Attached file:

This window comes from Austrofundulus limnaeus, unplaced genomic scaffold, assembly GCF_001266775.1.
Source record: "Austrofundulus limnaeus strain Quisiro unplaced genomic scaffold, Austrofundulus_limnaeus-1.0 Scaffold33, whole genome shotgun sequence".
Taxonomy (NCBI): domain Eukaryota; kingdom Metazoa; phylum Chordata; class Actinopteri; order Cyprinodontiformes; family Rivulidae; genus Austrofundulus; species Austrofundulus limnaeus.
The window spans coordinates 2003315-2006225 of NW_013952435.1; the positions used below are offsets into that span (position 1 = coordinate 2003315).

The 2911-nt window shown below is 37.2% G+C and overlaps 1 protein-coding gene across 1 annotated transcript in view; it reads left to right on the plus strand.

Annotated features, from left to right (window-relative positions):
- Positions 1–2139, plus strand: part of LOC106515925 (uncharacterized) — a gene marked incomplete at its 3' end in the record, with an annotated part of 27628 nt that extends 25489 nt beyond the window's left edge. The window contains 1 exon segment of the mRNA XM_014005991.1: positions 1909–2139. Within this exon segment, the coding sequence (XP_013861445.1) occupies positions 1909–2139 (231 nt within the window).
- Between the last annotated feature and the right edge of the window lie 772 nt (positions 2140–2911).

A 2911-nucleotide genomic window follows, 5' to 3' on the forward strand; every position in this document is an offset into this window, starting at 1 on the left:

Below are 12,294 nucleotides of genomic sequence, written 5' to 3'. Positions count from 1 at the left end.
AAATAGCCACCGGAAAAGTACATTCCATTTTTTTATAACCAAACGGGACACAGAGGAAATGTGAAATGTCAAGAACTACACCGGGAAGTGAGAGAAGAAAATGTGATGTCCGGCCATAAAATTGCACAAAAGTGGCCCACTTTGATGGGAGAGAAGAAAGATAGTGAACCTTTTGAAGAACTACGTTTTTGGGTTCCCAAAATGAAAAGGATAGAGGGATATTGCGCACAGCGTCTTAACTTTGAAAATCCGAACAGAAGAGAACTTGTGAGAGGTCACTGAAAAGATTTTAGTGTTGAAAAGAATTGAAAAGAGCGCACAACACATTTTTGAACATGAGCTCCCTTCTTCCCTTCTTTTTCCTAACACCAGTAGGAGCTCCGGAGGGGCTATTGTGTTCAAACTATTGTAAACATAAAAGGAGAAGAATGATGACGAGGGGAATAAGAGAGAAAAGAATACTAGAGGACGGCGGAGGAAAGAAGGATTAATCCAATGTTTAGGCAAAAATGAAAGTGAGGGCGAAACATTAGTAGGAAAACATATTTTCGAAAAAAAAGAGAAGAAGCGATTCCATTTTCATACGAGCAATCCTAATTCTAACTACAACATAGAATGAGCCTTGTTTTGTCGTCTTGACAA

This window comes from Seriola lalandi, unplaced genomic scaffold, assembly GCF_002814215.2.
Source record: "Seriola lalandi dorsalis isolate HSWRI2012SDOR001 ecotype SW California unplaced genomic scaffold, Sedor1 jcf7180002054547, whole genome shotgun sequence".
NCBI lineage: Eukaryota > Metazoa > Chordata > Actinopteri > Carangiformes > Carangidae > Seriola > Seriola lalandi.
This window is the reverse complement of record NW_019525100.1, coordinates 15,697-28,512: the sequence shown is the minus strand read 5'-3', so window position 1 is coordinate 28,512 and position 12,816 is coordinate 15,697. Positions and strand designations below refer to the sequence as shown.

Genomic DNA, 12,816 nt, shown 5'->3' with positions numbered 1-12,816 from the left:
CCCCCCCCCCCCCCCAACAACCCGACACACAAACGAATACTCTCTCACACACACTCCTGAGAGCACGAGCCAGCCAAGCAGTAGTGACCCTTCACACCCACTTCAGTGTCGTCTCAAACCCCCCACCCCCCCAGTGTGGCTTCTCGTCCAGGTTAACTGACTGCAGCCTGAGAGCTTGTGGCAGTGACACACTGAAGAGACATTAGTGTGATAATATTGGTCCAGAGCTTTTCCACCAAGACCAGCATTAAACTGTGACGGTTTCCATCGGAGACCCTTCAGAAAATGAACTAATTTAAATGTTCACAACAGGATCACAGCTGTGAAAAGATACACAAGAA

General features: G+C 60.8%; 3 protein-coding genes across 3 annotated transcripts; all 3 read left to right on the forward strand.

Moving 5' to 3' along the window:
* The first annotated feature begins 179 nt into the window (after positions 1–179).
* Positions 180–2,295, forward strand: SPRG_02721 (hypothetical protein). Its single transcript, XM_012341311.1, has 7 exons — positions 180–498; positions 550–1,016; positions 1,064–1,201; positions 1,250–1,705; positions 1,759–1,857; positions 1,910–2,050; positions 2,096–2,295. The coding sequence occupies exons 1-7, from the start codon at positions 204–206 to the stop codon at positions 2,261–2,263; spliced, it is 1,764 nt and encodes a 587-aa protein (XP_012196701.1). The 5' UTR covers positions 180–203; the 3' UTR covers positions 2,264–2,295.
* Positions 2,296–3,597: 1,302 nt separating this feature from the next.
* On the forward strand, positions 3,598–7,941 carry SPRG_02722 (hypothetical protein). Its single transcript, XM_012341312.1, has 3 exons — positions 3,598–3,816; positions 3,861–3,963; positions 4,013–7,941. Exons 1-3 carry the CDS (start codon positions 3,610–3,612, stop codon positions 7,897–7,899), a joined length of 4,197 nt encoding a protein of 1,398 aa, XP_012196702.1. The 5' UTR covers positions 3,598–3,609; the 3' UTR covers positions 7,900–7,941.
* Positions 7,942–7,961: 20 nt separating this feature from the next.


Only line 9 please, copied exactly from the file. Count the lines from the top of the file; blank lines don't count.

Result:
A 2911-nucleotide genomic window follows, 5' to 3' on the forward strand; every position in this document is an offset into this window, starting at 1 on the left: